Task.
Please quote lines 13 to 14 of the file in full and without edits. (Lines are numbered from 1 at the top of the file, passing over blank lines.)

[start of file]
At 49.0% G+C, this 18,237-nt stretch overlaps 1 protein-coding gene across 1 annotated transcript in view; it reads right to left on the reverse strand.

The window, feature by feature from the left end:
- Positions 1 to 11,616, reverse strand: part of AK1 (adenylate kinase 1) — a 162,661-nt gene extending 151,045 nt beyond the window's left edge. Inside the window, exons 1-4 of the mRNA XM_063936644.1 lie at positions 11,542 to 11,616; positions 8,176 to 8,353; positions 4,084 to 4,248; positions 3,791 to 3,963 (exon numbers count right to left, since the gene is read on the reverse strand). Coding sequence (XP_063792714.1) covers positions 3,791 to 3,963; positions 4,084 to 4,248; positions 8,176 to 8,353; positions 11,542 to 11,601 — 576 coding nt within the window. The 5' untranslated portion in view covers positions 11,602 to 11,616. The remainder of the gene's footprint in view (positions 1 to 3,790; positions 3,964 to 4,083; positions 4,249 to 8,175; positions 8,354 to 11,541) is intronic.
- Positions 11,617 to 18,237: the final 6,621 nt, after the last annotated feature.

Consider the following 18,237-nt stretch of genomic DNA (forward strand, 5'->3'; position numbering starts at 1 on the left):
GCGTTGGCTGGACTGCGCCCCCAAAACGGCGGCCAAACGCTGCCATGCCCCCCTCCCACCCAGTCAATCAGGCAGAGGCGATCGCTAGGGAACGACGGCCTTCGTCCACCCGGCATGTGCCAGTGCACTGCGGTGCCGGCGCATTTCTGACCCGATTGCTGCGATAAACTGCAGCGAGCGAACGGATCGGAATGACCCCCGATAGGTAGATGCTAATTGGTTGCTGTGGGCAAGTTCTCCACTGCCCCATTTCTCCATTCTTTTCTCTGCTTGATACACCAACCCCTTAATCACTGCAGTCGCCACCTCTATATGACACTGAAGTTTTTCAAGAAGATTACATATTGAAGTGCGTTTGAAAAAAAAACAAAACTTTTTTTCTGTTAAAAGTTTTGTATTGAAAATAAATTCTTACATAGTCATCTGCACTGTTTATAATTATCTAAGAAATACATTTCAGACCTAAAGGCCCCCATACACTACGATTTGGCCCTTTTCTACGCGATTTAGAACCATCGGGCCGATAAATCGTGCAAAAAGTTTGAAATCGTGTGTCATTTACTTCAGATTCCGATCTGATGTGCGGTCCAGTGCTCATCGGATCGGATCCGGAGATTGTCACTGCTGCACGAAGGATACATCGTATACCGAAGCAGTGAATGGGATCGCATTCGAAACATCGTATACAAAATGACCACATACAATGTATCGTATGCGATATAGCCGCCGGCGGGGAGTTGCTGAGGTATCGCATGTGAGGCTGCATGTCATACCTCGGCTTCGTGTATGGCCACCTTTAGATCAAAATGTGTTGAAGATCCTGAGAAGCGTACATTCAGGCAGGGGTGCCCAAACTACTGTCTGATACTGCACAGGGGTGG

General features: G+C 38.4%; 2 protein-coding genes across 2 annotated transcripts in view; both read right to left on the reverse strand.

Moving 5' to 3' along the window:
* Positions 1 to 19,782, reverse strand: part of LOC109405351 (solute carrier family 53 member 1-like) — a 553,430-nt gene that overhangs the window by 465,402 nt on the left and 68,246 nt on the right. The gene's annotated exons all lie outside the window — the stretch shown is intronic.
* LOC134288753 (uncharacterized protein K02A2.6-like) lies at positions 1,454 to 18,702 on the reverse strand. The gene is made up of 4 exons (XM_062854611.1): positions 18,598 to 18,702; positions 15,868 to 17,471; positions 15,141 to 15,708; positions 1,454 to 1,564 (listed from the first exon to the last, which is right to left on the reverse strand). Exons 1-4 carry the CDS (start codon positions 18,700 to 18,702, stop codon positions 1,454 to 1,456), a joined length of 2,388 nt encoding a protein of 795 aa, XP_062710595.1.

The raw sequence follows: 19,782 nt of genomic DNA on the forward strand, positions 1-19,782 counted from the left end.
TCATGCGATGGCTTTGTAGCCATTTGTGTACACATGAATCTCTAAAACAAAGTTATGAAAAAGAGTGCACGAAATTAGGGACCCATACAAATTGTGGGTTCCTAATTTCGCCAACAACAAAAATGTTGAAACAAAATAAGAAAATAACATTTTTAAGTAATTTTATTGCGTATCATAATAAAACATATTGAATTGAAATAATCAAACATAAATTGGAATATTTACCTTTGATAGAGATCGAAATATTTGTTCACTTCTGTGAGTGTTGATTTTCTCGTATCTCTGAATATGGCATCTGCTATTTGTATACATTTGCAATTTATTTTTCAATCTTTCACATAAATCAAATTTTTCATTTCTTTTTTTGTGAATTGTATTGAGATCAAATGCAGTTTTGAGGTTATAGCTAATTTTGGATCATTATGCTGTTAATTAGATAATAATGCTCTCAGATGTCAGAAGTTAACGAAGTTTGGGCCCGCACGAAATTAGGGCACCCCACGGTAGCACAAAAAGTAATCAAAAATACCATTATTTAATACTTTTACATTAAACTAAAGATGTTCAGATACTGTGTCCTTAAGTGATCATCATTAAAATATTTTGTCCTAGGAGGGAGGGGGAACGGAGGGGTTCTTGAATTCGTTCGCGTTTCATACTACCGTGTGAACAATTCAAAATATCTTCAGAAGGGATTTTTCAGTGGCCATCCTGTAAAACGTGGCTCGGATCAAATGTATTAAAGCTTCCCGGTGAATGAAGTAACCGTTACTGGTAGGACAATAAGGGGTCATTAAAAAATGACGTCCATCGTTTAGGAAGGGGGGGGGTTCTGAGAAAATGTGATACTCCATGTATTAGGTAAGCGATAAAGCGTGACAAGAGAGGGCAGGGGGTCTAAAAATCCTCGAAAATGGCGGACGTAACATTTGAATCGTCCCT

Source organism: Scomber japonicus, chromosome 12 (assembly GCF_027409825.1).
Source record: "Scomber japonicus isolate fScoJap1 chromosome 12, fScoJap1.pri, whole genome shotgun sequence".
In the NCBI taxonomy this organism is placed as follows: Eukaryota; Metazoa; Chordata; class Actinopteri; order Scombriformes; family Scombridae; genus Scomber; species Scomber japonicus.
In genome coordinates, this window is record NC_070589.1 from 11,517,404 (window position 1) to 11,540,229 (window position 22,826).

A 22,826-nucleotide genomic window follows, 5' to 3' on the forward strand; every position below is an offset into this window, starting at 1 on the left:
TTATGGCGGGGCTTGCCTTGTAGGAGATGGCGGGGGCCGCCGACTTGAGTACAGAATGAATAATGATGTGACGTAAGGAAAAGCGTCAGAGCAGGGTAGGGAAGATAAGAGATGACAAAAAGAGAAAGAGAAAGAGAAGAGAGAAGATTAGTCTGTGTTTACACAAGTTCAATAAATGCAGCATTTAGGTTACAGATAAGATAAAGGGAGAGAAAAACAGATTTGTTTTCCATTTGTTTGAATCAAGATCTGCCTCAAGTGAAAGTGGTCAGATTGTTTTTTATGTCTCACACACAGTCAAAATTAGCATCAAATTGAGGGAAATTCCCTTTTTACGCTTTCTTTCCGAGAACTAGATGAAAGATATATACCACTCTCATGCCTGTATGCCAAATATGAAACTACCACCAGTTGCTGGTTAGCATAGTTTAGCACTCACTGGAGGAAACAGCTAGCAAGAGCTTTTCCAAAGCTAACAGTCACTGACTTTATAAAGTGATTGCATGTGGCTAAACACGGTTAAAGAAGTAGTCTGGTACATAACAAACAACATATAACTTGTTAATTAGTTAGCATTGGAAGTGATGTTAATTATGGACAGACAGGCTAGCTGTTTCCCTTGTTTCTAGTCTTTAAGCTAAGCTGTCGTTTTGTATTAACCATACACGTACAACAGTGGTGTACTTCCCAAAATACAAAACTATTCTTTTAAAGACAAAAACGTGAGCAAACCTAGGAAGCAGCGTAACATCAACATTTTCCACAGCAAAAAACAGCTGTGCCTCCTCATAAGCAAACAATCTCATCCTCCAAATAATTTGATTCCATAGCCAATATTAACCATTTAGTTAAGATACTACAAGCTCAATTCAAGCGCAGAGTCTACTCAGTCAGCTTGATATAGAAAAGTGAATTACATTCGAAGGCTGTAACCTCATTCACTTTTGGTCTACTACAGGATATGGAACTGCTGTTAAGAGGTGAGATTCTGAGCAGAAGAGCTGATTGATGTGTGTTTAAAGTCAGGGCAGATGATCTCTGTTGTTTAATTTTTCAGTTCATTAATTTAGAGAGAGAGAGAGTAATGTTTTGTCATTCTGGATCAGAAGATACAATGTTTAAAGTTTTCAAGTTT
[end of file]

Source organism: Scomber japonicus, chromosome 12 (assembly GCF_027409825.1).
Source record: "Scomber japonicus isolate fScoJap1 chromosome 12, fScoJap1.pri, whole genome shotgun sequence".